If the policy is "If you bring your own smart phone to our network and put our SIM in it, we will change your services and costs," that had damn well better be in the contract I originally signed, or it is immaterial to the agreement we have. End of story.
      • Re:Too bad. (Score:5, Insightful)

        by Solandri (704621) on Sunday February 03, 2013 @01:53PM (#42778763)

        They begin with" I never asked for a data plan when I bought my LG flip phone." An I point out they are using an iphone, they usually claim they are not even though we can see it on the network, from the time they stuck their sim card in it. And most of the time they lie about it. We used to be able to lock down smartphones without any data, but the problem is that part of the data plan is used to offset the higher level of support required with smartphones, and unfortunately only about 10% of Iphone users actually no how to use them, and the rest need hand holding. I call it the George Jetson syndrome, they only have one button to press, and they whine about doing that. We started getting tons of users with off contract Iphone they were given, bought, or found, and they stuck their sim cards in them. Now these people want no data but want support in connecting via wifi to check their email, facebook, use company vpns, play words with friends, and all the neato things they can do. They want support for it, but without paying the toll.

        This is entirely your fault. The carriers that is. You complain about people wanting support without paying the toll. Yet you charge people the subsidized phone monthly service rate even though they have an off-contract phone. (T-Mobile is the only major carrier who doesn't - they'll cut your monthly fee $10-$20/mo once you're out of contract and paid off the "subsidy" for your phone purchase.)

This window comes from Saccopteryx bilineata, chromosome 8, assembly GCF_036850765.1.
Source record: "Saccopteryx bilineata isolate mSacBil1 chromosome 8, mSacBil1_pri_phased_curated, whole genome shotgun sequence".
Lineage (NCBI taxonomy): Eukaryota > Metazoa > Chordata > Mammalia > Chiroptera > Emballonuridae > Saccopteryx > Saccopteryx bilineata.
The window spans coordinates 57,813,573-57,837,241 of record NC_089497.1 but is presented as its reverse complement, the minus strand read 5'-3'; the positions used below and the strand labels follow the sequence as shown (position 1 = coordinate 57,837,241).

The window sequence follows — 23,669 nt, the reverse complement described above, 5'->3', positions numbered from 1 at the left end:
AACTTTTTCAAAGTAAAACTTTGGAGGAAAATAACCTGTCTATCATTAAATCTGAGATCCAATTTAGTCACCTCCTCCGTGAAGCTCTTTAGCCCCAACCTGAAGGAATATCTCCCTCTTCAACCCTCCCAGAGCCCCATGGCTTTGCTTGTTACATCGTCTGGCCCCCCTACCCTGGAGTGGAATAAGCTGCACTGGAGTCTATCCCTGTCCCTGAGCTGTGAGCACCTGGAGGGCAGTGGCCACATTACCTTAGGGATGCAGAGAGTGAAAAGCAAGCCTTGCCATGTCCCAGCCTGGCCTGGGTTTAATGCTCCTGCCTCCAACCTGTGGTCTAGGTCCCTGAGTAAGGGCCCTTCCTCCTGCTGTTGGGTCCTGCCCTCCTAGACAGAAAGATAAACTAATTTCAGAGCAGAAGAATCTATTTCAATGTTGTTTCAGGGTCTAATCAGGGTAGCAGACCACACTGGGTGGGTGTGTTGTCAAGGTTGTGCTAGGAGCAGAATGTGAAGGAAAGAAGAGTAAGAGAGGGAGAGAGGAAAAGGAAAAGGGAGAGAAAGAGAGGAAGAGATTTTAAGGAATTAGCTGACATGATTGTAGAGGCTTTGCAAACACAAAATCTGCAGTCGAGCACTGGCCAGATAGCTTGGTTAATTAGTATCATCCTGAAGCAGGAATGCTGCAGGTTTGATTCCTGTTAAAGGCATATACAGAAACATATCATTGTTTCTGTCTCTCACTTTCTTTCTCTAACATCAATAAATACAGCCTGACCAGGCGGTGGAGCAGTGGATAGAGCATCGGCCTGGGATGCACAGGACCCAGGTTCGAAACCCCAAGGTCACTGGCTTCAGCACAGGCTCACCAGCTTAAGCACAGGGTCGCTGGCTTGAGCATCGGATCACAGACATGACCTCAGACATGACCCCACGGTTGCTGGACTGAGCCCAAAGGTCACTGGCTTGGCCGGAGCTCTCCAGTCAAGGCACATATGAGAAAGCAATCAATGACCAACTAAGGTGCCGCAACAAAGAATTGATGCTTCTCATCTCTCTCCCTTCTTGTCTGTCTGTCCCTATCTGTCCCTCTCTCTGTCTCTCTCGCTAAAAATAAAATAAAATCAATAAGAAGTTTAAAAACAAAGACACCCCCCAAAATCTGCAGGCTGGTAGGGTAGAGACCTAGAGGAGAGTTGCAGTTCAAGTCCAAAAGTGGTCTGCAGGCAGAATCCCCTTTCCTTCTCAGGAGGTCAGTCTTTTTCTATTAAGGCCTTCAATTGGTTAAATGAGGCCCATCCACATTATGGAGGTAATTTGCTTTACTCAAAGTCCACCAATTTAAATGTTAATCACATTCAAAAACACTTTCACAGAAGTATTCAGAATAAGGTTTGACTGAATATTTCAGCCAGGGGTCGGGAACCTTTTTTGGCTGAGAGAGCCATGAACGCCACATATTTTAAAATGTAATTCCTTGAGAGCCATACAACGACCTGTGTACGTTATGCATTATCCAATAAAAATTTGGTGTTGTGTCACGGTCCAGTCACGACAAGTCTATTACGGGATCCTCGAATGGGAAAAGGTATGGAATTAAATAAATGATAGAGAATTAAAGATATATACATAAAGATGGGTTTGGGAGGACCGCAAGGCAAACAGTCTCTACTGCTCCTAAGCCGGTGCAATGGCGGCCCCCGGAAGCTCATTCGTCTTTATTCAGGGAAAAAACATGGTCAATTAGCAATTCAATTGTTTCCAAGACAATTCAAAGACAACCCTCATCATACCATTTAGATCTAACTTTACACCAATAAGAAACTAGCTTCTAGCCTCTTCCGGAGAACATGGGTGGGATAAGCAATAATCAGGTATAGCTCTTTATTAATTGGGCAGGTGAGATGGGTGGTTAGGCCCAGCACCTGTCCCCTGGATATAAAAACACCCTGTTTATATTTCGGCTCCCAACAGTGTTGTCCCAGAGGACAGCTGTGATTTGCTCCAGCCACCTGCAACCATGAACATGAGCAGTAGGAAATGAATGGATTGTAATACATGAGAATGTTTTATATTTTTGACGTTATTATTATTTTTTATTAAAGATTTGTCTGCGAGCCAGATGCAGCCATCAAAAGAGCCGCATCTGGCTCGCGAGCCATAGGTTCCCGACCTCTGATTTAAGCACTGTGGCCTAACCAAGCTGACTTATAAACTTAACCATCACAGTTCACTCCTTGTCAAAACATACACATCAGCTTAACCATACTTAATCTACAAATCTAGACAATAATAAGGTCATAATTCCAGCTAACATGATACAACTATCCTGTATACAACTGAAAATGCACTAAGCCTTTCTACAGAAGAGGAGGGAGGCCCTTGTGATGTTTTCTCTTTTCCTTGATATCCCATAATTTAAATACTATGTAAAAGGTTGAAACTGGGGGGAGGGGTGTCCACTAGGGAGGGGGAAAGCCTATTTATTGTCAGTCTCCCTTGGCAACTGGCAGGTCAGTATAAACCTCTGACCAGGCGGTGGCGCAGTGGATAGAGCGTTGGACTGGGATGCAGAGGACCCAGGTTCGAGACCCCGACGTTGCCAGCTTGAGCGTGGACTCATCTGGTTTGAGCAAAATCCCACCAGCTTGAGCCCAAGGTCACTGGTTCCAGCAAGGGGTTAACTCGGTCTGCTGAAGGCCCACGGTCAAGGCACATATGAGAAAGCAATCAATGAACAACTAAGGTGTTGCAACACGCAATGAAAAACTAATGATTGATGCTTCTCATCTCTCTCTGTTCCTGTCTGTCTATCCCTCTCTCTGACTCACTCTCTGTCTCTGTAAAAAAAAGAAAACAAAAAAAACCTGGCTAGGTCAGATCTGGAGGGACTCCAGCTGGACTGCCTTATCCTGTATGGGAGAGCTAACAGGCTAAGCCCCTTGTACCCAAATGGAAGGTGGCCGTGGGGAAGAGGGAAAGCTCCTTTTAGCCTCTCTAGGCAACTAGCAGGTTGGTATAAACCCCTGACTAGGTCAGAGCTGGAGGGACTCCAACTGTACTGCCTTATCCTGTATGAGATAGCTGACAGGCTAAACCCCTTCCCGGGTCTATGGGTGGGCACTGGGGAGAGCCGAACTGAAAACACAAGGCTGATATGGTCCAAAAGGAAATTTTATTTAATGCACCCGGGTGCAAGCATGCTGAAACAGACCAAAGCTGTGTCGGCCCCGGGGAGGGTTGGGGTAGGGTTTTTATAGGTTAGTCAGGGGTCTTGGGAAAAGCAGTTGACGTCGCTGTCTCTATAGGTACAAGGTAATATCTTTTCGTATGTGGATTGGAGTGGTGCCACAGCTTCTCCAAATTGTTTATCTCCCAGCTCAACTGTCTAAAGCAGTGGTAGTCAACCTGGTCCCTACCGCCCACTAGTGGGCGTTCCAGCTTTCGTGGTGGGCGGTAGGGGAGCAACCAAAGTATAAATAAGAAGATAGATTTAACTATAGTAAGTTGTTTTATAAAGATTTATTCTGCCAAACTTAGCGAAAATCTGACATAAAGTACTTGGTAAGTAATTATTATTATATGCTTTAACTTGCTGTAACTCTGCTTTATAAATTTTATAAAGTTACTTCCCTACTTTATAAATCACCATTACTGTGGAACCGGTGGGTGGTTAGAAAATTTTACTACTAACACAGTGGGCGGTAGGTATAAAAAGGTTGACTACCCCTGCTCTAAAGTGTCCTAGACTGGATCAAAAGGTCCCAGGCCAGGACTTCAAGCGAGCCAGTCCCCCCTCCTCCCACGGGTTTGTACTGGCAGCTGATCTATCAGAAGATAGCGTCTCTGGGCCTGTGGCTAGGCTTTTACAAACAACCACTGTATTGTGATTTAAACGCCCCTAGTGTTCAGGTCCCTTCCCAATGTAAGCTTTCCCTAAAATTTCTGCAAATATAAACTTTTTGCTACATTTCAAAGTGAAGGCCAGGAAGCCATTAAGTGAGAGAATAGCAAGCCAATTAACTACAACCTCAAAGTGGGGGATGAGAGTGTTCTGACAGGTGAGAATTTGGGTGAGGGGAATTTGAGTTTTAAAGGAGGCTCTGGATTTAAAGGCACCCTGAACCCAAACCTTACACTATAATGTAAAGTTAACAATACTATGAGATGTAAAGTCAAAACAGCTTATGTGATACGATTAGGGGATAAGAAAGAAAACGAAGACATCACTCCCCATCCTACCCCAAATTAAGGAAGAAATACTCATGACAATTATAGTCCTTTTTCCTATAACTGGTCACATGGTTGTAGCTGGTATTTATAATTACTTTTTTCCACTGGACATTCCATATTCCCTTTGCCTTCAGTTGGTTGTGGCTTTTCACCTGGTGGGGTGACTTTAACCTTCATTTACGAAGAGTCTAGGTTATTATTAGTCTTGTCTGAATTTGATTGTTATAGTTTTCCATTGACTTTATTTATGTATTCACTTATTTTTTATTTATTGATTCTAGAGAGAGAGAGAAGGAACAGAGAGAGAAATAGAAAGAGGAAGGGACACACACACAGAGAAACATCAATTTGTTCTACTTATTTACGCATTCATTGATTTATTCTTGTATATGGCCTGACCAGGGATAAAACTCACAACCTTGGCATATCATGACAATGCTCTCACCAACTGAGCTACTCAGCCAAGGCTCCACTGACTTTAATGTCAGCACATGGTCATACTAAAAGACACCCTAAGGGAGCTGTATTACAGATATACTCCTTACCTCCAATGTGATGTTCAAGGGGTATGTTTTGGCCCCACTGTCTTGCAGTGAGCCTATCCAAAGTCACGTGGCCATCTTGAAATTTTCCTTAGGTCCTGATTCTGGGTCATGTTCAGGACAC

You're the one who decoupled the relationship between "service" and "toll", and turned it into one amorphous "monthly service fee". You can't act like it's all fine when it favors you (off-contract phone owners paying subsidized service rates), then in the next breath complain about it when it doesn't favor you (non-data plan users asking for non-data support for their phone). You're currently charging them a toll for a subsidized phone, even though it's not a subsidized phone. Turnabout is fair play - give them the damn support.

  • Welcome to... (Score:3, Insightful)

    by OpenSourced (323149) on Sunday February 03, 2013 @09:26AM (#42777087) Journal

    ...your new serfdom.

  • by mcgrew (92797) * on Sunday February 03, 2013 @09:27AM (#42777089) Homepage Journal

    Too bad the corporations own the government, needed laws restricting companies from screwing over customers no longer get passed here. More corporate rights, fewer human rights.

    • by JWW (79176) on Sunday February 03, 2013 @09:47AM (#42777221)

      Yep. It makes you think - Why do so many industries way of operating today look like organized crime?

    • by jbolden (176878) on Sunday February 03, 2013 @09:50AM (#42777233) Homepage

      AT&T is regulated by the FCC. The contract has a termination clause which generally works out fairly close to a fair price for the subsidy he got on his original phone. The policies are regulated by the FCC and the FCC agrees.

      • Re: (Score:3, Insightful)

        by fustakrakich (1673220)

        Good to know who the FCC works for... This isn't regulation. It's a protection racket.

      • by houghi (78078) on Sunday February 03, 2013 @10:24AM (#42777437)

        Legal and moral are two different things. It is legal what is happening. It is still wrong.

        From Wikipedia: The FCC works towards six goals in the areas of broadband, competition, the spectrum, the media, public safety and homeland security.

        So it isn't an organization that has the consumers interest at heart, And in this case, they have not.

      • The contract has a termination clause which generally works out fairly close to a fair price for the subsidy he got on his original phone.

        The ETF with a new phone works out to roughly $15 per month over the course of a 24-month contract. Why doesn't the price of service drop by $15 starting on the twenty-fifth month? And why does bringing one's own unlocked GSM smartphone, buying a voice-only plan, and using Wi-Fi for all data result in a data plan getting crammed [wikipedia.org] onto the customer's bill?

        • by Rhys (96510) on Sunday February 03, 2013 @11:15AM (#42777777) Homepage